Around this same time I started meeting the neighbors (after half a year--yeah I'm a little anti-social sometimes) and my downstairs neighbor under me had three children. So she used to come up and have tea or I'd go see her. One day I told her my love of the balconies but I'm worried now about my daughter climbing and her daughter was a climber too. She said this is a problem all over Lebanon of teaching the children not to climb or Jump off the balconies. "JUMP!" I squealed. "Oh yes, many children pretend they are Tarzan, superman, spiderman, take your pick, and wrap a cape around their necks and jump off a balcony to their death in attempts to fly." "YA ALLAH!" I teared up. "How many kids have done this?" "Oh dozens especially around here where the mother's might not have had much education (like my neighbor who married at 15) and don't know to always watch their kids." I was sooo distraught by this. "You can hear the mother's and family wailing (which is not allowed in Islam but is understandable) when a child jumps, for a week. It's something you don't forget." I shuddered. She left and I held my daughter so tight and prayed this would never happen to my daughter. I talked to my sister-in-law who has three kids and lives on the 7th floor in Beirut's busy section about balconies and kids. She told me her first two just obeyed her not to go on the balcony but her third she literally saved from death as she saw her daughter balanced about to fall and dragged her back by her shirt. The next day they installed metal bars across the whole balcony and on both balconies. It may look a bit jailish but her kids can safely play all day out in fresh air without worries.
This is a rental house though so I could not do this. So many times my daughter would be silent and hiding and I had no clue where she was and I'd tell her to talk to me but she wouldn't (lil tricky girl). I'd race to the factory balcony and look for her then with trepidation look down to see if she had fallen to her death. I'd then rush through the bedroom down the hall into the kitchen and to the balcony to look again over the railings. Finally back through the kitchen down the entry way to the living room/dining room to the sea balcony and look down. Alhamdulliah every time she was safe and just hiding in a closet or something like that and I'd hold her close and sometimes cry with fear of loosing her. It got worse when I would have to do this many times a day everyday because of course hide and seek while mommy is busy cleaning is a favorite game now. I would start daydreaming (remember I'm a writer with a VERY active imagination) and having nightmares about her falling and either I was there to see her fall or I was trying to hold her little slipping fingers. The worst was when I'd dream that she had JUST fallen and I jump after her and try to throw her onto my neighbors balcony and let her live while I die trying to save her.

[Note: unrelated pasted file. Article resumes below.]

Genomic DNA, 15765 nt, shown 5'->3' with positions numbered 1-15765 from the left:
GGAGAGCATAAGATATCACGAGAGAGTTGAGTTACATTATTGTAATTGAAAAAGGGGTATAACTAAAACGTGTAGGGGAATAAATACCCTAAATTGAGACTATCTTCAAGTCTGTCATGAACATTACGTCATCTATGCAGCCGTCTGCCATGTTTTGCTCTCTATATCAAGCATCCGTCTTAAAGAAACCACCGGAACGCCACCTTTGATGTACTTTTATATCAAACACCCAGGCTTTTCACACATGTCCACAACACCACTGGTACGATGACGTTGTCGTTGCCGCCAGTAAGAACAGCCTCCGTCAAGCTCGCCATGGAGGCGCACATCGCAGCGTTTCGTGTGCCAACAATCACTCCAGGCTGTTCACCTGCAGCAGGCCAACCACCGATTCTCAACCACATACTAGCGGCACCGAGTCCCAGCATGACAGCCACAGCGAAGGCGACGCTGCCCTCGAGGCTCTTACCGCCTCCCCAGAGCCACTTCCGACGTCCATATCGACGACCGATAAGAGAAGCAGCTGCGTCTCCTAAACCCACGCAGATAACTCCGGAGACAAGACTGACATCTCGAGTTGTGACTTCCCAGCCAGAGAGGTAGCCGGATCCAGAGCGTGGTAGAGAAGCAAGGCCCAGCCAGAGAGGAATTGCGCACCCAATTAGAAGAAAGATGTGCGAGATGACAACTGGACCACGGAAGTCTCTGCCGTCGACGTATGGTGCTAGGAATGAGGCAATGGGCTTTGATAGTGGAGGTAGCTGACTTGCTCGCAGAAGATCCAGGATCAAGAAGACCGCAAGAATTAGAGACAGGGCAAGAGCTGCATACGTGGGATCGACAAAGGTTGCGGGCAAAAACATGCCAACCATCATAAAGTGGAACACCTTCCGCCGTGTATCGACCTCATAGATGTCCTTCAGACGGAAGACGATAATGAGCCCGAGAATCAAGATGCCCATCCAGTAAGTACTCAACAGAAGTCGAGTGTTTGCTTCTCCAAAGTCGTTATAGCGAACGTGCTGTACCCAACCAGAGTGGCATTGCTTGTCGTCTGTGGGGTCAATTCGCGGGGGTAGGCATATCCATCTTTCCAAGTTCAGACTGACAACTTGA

I was so happy when I got to UAE and my house was on the 1st floor(2nd with Ground Floor included) and there was no balconies and the windows opened to a woodshop factory's metal awning so finally I could rest with peace of mind that there would be no more falling. My new house is Ground Floor so I have NO worries PERIOD. For sure if I ever live in Lebanon again I will get super high railings or jail bars. Living everyday like that was hard on my mind. Once I did hear a family wailing somewhere down the labyrinth of houses and streets that is Naime and it gave me chills and I wondered if their child had jumped. It is something you don't forget.
So though I dearly miss my Sea view I don't miss the pain of thinking horrid things.

4 intelligent thoughts:

iMuslimah said...

Assalamu alaykum-

My heart would be in my throat if I had a balcony. Its bad enough I have a full flight of stairs inside our apt. We will be doing some serious child safety around here.

How did u end up in Lebanon? That would be a another good post :)

American Muslima Writer said...

UGH STAIRS!!!! *Clutches children tightly*
Stairs in my mind are just like balconies in safety risks. Worse here UAE and some places in Lebanon they are made from Marble/tile and the edge of the stair is soo sharp. One of my friends told me she knows a little girl who was blinded because she hit her head on the edge of the tile stairs and it hit so hard it messed up her vision. I always hold my daughter's hand until just now that she's 3 and big enough to walk on her own but I'm alawys in front/behind to catch her if she falls. insha'Allah. For child safety there is NO going overboard (unless you're preventing your childs natural development).
OOoooOOooo thanks for the post idea. heh that will be one to really look forward to people as I had the weirdest and sometimes wildest first two years of being in Islam.--which finally took me to Lebanon.

Miss Muslimah said...

Ah!that is a great idea!
Looking forward to hearing your stories....
im starting to get addicted to your gotta pump out these posts a little more quickly...I say at least 2 posts a day! get with it-chop chop!

American Muslima Writer said...

Miss Muslimah you really made me literally laugh not just a internet lol. Ok ok I'm happy to finally be in demand. I will try to pump my fingers across the keyboard a little faster. Hope you all can keep up because when I write, I WRITE!
By the way now you finally know how i feel about your blog. #1 i check daily to see what's new. :p get pumping yourself girl and read my comment on my post about the SOldier shoots Qur'an k.